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When asked about bidding

What is Full Disclosure

You're bidding along and all of a sudden you get a question from your opponent: "What does your bid mean?" Or you get a system message that your bid has been questioned and there's that little box for you to type your answer.

What does he want? Your bid means what it means, right? Well not always.

Although it may appear to you that they are asking you something that is none of their business, actually it is.

At the bridge table there can be few secrets. The opponents are entitled to the very same information that your partner has. If you have an agreement with partner about a certain bid, the opponents are entitled to know what that agreement is, and it's your responsibility to tell them

And when you answer your opponents you must answer promptly, clearly and completely. For instance, it may surprise you to know that not everyone has heard of, for instance, the Flannery convention or knows what it means. But it's true. So when you're questioned about your 2D bid, "Flannery" isn't the right answer. And although there's not a whole lot of room to explain, it can be done with just a few more characters by typing "11-15, majors."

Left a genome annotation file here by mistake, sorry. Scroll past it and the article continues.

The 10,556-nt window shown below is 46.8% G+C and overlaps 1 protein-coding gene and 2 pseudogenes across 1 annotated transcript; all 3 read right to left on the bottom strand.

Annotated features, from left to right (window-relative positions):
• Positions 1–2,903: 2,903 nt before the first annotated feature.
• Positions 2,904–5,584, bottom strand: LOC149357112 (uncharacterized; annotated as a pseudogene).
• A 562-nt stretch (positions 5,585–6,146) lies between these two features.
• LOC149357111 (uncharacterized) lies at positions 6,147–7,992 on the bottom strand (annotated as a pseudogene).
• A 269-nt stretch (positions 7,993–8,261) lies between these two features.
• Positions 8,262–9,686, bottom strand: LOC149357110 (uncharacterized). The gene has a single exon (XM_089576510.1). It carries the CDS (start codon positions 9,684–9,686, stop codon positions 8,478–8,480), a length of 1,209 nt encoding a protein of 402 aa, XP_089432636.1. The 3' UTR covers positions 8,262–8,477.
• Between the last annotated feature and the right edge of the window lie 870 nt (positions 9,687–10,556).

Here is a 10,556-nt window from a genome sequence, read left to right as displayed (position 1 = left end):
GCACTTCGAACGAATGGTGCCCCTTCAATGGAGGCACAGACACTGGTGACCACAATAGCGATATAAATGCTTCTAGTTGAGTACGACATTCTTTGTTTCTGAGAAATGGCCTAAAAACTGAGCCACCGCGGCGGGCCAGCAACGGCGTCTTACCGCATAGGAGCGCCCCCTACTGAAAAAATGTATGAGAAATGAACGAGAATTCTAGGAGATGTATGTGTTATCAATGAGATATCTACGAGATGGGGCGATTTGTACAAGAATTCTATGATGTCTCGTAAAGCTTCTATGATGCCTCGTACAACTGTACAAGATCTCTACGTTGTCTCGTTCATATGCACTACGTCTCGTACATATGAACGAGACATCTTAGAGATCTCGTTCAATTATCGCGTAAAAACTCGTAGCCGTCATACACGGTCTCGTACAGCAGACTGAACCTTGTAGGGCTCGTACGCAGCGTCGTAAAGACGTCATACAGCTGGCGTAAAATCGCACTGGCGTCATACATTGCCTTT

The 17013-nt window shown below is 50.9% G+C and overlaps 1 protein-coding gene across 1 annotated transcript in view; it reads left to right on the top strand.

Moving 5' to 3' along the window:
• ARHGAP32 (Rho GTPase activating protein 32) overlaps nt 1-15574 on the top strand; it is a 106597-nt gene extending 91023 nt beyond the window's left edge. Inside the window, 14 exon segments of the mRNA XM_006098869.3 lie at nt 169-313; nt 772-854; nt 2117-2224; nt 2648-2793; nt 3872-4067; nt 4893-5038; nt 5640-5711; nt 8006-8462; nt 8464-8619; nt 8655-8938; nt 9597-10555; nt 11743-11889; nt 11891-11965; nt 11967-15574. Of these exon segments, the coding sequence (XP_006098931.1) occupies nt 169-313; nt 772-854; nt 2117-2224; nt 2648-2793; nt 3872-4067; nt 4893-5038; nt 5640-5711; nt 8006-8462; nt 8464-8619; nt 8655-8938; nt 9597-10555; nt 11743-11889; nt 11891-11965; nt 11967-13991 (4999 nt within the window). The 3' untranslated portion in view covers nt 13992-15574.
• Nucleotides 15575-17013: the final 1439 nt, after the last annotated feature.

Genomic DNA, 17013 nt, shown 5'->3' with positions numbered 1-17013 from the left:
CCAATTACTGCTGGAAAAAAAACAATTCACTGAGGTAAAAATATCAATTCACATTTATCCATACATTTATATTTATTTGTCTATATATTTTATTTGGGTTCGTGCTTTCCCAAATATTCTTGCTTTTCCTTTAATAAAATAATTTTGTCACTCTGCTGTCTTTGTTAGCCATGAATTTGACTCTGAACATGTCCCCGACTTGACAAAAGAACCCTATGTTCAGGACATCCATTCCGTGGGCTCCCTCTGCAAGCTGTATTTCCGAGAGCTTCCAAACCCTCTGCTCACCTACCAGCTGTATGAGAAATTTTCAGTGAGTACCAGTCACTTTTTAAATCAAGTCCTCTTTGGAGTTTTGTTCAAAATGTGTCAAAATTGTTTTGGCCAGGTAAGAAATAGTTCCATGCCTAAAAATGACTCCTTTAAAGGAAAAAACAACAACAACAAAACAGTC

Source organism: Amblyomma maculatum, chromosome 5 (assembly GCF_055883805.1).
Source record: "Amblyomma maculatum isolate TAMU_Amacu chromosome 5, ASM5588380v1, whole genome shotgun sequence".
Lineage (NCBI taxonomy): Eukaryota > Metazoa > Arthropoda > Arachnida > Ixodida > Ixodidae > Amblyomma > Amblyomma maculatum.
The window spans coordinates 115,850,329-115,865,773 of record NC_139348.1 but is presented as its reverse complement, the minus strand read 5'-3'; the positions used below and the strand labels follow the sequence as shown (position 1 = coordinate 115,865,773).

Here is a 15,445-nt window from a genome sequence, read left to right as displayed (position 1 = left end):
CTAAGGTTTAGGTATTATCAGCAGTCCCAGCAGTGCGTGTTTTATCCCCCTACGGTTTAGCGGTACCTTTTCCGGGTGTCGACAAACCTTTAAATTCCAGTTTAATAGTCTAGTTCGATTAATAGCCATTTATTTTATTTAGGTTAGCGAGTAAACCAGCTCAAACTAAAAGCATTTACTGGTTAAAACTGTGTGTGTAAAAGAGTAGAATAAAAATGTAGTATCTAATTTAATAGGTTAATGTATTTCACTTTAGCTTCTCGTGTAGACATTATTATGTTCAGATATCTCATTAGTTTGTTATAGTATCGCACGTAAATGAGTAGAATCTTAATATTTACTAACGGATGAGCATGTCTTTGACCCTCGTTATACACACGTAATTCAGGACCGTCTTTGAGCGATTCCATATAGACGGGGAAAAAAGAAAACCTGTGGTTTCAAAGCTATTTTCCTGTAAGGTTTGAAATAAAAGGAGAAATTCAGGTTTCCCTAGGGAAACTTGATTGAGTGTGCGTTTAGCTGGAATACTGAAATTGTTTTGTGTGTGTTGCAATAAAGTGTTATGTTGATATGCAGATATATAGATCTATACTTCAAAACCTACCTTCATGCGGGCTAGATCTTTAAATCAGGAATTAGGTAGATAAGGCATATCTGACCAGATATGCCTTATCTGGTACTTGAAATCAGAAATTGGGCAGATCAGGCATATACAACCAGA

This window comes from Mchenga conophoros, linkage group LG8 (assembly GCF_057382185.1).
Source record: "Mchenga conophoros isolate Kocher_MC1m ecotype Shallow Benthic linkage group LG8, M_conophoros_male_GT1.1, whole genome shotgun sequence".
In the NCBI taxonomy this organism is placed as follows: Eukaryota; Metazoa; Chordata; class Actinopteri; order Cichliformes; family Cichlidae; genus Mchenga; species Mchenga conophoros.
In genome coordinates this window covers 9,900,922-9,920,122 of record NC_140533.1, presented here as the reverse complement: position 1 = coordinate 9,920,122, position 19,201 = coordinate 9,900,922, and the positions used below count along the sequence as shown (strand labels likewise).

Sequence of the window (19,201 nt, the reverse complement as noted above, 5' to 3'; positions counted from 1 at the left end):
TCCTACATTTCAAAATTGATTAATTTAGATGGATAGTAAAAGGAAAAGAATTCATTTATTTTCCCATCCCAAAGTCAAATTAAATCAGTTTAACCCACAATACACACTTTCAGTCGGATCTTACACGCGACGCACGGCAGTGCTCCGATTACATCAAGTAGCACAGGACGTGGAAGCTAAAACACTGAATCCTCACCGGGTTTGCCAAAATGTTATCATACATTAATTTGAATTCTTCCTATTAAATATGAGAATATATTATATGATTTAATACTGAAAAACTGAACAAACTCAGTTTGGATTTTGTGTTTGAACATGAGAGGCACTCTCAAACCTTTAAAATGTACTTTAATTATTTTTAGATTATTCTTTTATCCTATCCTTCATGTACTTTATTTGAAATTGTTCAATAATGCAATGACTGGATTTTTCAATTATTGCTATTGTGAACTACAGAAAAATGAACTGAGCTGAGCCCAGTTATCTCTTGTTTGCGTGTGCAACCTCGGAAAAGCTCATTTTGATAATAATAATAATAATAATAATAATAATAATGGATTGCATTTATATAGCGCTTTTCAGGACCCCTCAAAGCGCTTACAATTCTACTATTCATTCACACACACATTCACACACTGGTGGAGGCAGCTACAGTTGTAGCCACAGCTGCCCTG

This is what Full Disclosure means. If you have an agreement with partner, the opponents are entitled to that information also. This not the time to be coy or to give bits and pieces of information, this is the time for Full Disclosure!

But what if you make a bid and you have no agreement with partner? Do you still have to explain your bid and more or less tell them what you hold in your hand? Of course not. If you have no agreement with partner on a bid your answer to your opponent's question is No Agreement. It's as simple as that!

By answering your opponents quickly and completely when questioned, your game will go faster, smoother and give YOU a reputation as a bridge player in the know.

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